Losing weight is the top health concern for almost half of American workers. According to new research,  43 percent of employees said losing weight was their top health priority for 2012. That percentage represents a 10 percent jump in employees who said weight loss was their top concern in 2011.

"As individuals continue to grapple with weight problems, it's no shock that weight management is again the top issue this year," said Richard Chaifetz, chairman and CEO of ComPsych, a provider of employee assistance and health programs.

After losing weight, 20 percent of employees said that exercising was their biggest health concern. Other responses included:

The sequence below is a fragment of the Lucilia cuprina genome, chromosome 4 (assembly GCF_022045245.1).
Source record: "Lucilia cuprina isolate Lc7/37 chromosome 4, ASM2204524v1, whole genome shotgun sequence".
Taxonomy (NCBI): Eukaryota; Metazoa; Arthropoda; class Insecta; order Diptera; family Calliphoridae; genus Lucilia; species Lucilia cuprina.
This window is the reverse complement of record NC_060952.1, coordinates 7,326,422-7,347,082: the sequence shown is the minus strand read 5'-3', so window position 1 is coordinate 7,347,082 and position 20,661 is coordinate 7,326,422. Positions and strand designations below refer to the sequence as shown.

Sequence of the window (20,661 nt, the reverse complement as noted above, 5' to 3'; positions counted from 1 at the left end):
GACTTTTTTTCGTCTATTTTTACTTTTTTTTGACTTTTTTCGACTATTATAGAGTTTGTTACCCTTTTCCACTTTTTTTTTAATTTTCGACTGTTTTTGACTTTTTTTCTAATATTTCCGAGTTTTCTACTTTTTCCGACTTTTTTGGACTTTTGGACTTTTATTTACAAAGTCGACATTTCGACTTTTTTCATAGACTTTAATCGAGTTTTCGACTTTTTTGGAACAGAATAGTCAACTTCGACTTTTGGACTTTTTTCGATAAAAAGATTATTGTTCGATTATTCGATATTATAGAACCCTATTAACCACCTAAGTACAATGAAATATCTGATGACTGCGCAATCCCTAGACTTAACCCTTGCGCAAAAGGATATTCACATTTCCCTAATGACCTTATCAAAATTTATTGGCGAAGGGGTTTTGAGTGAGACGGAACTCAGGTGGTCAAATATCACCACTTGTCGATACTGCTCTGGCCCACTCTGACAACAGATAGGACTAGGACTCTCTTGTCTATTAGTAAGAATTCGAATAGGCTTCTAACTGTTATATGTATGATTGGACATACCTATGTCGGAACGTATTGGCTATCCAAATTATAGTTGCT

• 18 percent of employees who wanted to reduce stress.
  • 10 percent of employees who were concerned with improving their diets.
  • 5 percent of employees who wanted to quit smoking.
  • 1 percent who had other health and wellness concerns.

Although the research highlights the feelings of employees, businesses can also benefit from this information. Particularly, businesses that encourage weight loss and exercise regimens for employees can benefit from workers' gains in mental health and productivity, according to new research, released last week. This, in turn, can help employers save money in a variety of ways.

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"With the impact that obesity and weight issues have on corporate health-care costs, more and more employers are providing comprehensive wellness programs," Chaifetz said. "These programs can holistically address weight, stress and other health issues, resulting in improved productivity and lower health and disability costs."

This research is part of the Tell It Now poll, released by ComPsych.